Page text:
Our ability to move is dependent upon the motoneurons in our spinal cord contacting our muscles. Thus it is critical that these motoneurons develop and make connections with muscle. Motoneuron diseases occur when these critical cells become dysfunctional or die.
Our lab studies how motoneurons develop and form synapses with the muscle. We focus down to the genetic, molecular, and cellular levels to learn what makes motoneurons develop and function. In our studies we use the vertebrate zebrafish as a model organism. This is due to the ability to study motoneurons in vivo in real time. We can also easily generate transgenic and mutant animals and image motoneurons in real time thus allowing us to address critical questions about these important neurons.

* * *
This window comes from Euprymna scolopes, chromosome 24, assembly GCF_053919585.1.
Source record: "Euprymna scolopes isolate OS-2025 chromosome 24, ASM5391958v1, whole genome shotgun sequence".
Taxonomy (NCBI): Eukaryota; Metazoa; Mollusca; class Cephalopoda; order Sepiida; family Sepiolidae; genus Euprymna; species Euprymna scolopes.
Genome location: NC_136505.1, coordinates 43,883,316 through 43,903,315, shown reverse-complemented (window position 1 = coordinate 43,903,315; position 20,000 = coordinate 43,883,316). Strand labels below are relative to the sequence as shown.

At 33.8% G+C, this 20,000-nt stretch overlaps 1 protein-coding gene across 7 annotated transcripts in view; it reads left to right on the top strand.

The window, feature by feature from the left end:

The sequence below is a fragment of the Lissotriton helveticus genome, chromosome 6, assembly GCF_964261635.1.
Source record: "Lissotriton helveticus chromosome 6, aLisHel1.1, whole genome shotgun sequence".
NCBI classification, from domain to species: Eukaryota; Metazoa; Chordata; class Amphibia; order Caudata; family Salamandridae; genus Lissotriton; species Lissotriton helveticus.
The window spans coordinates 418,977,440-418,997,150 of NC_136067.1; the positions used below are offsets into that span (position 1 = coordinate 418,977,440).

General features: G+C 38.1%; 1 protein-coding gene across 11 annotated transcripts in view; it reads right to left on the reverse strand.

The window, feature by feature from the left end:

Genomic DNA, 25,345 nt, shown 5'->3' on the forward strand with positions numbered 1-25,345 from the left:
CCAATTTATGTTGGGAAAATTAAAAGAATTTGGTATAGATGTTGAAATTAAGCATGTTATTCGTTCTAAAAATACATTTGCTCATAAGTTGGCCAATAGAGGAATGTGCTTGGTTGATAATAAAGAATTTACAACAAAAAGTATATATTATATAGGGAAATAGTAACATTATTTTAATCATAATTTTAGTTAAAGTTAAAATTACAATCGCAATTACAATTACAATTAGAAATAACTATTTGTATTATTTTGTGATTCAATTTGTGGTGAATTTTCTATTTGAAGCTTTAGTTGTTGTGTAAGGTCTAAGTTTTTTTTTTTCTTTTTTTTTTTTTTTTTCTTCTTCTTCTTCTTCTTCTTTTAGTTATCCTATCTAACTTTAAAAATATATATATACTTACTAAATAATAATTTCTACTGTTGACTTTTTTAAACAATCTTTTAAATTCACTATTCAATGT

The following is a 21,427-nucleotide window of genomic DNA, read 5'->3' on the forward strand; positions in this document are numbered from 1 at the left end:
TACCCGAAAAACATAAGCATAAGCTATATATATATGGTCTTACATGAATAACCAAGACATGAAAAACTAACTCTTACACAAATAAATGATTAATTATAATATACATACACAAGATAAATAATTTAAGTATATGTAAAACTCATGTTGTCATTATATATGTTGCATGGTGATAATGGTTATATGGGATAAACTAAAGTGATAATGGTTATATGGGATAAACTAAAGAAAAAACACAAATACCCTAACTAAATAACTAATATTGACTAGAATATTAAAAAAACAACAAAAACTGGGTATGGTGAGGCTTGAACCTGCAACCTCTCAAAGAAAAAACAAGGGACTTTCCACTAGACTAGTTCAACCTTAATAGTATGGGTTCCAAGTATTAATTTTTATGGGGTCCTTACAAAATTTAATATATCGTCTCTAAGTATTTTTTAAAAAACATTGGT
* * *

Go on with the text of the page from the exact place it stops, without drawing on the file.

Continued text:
We have a number of different projects in the lab. Two major goals are to define the molecular and genetic pathways that control motoneuron development and to determine how motoneurons become dysfunctional in motoneuron disease particularly spinal muscular atrophy (SMA) and amyotrophic lateral sclerosis (ALS).
Explore this site and learn more about who we are and our research!